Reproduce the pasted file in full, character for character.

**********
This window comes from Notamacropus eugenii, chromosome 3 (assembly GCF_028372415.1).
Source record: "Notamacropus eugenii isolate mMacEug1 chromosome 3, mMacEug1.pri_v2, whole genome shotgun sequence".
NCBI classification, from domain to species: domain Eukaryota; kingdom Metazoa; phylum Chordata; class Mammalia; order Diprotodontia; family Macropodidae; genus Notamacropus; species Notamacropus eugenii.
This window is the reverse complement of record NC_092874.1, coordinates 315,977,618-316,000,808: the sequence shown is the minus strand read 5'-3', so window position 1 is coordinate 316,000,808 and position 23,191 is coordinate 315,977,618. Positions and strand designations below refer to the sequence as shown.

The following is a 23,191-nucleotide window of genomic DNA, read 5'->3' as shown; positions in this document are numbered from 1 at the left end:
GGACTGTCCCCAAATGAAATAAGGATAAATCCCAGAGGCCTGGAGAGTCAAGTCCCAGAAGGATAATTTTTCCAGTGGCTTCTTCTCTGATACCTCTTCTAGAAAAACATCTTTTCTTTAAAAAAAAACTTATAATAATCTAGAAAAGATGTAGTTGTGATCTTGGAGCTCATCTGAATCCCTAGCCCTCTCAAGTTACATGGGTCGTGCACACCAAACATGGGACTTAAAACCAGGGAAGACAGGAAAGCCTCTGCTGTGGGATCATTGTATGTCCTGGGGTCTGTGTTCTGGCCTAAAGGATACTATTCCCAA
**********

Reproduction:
This window comes from Notamacropus eugenii, chromosome 3 (assembly GCF_028372415.1).
Source record: "Notamacropus eugenii isolate mMacEug1 chromosome 3, mMacEug1.pri_v2, whole genome shotgun sequence".
NCBI classification, from domain to species: domain Eukaryota; kingdom Metazoa; phylum Chordata; class Mammalia; order Diprotodontia; family Macropodidae; genus Notamacropus; species Notamacropus eugenii.
This window is the reverse complement of record NC_092874.1, coordinates 315,977,618-316,000,808: the sequence shown is the minus strand read 5'-3', so window position 1 is coordinate 316,000,808 and position 23,191 is coordinate 315,977,618. Positions and strand designations below refer to the sequence as shown.

The following is a 23,191-nucleotide window of genomic DNA, read 5'->3' as shown; positions in this document are numbered from 1 at the left end:
GGACTGTCCCCAAATGAAATAAGGATAAATCCCAGAGGCCTGGAGAGTCAAGTCCCAGAAGGATAATTTTTCCAGTGGCTTCTTCTCTGATACCTCTTCTAGAAAAACATCTTTTCTTTAAAAAAAAACTTATAATAATCTAGAAAAGATGTAGTTGTGATCTTGGAGCTCATCTGAATCCCTAGCCCTCTCAAGTTACATGGGTCGTGCACACCAAACATGGGACTTAAAACCAGGGAAGACAGGAAAGCCTCTGCTGTGGGATCATTGTATGTCCTGGGGTCTGTGTTCTGGCCTAAAGGATACTATTCCCAA